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Roy Hodgson Has To Be The Manager Of The Year

HodgsonEmpics Roy Hodgson Has To Be The Manager Of The Year

Roy Hodgson, surely the Premier League manager of the year?

On 28 December Roy Hodgson accepted the managers post at Premier League side Fulham. The Cottagers’ immediate future was looking bleak – in the bottom three, with just 14 points on the table. The revival was hardly immediate either, taking just two points from his first five league games in charge. Further to this Fulham only managed two wins in the first three months of  Hodgson’s tenure.

Relegation looked like a mere formality by the time April had arrived. But, following a 3-1 home loss to Sunderland something incredible happened. Fulham for the first time since 9 September 2006 won an away game in the Premier League – prevailing over relegation rivals Reading by a 2-0 scoreline. Fulham went on to win four of their last five games including that superb encounter at Manchester City and sealed their survival on the final day away at Portsmouth.

Hodgson’s spending in summer shows that chairman Mohammed Al Fayed must have been impressed. Andy Johnson arrived for a fee reported to be between 10 and 13 million, a Bobby Zamora and Johnathan Paintsil also arrived from West Ham for a combined fee of £6.3 million. Those signings aside Hodgson appears to have been fairly shrewd, landing Zoltan Gera and Mark Schwarzer on a free.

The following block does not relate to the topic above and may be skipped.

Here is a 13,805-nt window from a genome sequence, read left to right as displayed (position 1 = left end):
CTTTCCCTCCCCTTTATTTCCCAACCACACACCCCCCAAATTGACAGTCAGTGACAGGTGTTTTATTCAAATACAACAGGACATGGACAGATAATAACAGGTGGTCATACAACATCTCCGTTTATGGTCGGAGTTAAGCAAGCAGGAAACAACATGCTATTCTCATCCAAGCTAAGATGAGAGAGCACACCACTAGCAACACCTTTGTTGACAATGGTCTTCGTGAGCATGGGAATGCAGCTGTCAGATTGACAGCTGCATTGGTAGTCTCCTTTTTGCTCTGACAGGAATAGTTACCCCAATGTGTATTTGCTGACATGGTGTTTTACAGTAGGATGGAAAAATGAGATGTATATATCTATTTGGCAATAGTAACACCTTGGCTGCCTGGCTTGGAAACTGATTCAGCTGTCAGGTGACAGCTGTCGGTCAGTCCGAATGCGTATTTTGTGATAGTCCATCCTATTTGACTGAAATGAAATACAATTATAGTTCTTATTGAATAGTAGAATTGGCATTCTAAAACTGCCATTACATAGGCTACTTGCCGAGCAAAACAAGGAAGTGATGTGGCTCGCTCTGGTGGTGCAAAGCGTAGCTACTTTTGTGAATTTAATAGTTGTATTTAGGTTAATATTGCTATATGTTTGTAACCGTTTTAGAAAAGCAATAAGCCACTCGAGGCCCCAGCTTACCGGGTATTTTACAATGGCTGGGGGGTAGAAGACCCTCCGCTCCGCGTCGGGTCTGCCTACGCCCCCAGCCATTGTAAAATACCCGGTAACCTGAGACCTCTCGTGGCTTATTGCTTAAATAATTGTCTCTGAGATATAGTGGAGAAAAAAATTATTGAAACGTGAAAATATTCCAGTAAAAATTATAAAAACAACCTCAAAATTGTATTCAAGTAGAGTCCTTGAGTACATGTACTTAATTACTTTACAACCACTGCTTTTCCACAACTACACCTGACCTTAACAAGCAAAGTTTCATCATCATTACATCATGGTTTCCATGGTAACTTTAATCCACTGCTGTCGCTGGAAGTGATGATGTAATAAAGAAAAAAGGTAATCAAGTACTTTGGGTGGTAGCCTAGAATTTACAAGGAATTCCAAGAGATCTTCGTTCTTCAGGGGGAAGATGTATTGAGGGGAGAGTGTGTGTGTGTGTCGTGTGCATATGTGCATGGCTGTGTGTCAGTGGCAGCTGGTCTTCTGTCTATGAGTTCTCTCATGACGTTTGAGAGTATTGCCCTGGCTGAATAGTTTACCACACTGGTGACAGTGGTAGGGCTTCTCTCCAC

Fast forward a year later and the same club is now not only leading the ‘race for seventh’ but playing decent football on the way. The defensive partnership of Aaron Hughes and Brede Hangeland has also been instrumental, Fulham have conceded just 32 goals in 36 games - only 14 of which at home. Although Fulhams record away from their beloved Craven Cottage is still questionable, I firmly believe we will see improvement in this department next season. Despite only winning two away games so far this season, only Liverpool and Manchester United have taken more points at home than the Cottager’s (although Manchester City can also claim this).

A superb second half performance helped to overcome fifth-placed Aston Villa to win 3-1 shows just how far the club have come. I still remember Franck Queudreue publicly criticising then manager Lawrie Sanchez, he was quoted as saying “Sanchez told us to hit long balls and pick up the rebounds” and “He wanted us to play like Neanderthals. But I am not a Neanderthal man and I told him I could not continue.”